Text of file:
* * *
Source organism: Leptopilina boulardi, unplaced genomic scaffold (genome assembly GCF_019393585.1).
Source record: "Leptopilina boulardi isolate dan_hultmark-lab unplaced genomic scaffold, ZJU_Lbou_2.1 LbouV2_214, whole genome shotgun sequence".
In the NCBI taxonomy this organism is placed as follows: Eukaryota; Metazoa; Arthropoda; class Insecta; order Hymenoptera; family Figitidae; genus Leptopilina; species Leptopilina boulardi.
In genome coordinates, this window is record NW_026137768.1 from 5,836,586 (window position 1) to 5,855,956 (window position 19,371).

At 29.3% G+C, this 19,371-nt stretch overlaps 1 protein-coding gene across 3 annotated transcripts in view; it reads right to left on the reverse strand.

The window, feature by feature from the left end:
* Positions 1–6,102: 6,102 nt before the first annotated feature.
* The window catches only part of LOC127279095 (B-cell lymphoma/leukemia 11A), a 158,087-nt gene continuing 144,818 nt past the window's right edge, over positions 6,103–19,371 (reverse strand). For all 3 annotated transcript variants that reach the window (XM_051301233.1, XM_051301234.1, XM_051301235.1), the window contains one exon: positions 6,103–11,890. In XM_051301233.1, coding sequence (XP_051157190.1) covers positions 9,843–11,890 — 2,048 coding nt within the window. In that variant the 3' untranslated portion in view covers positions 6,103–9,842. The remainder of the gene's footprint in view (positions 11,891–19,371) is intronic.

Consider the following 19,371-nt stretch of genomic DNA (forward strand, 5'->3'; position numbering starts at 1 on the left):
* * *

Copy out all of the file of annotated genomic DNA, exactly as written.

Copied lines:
Source organism: Leptopilina boulardi, unplaced genomic scaffold (genome assembly GCF_019393585.1).
Source record: "Leptopilina boulardi isolate dan_hultmark-lab unplaced genomic scaffold, ZJU_Lbou_2.1 LbouV2_214, whole genome shotgun sequence".
In the NCBI taxonomy this organism is placed as follows: Eukaryota; Metazoa; Arthropoda; class Insecta; order Hymenoptera; family Figitidae; genus Leptopilina; species Leptopilina boulardi.
In genome coordinates, this window is record NW_026137768.1 from 5,836,586 (window position 1) to 5,855,956 (window position 19,371).

At 29.3% G+C, this 19,371-nt stretch overlaps 1 protein-coding gene across 3 annotated transcripts in view; it reads right to left on the reverse strand.

The window, feature by feature from the left end:
* Positions 1–6,102: 6,102 nt before the first annotated feature.
* The window catches only part of LOC127279095 (B-cell lymphoma/leukemia 11A), a 158,087-nt gene continuing 144,818 nt past the window's right edge, over positions 6,103–19,371 (reverse strand). For all 3 annotated transcript variants that reach the window (XM_051301233.1, XM_051301234.1, XM_051301235.1), the window contains one exon: positions 6,103–11,890. In XM_051301233.1, coding sequence (XP_051157190.1) covers positions 9,843–11,890 — 2,048 coding nt within the window. In that variant the 3' untranslated portion in view covers positions 6,103–9,842. The remainder of the gene's footprint in view (positions 11,891–19,371) is intronic.

Consider the following 19,371-nt stretch of genomic DNA (forward strand, 5'->3'; position numbering starts at 1 on the left):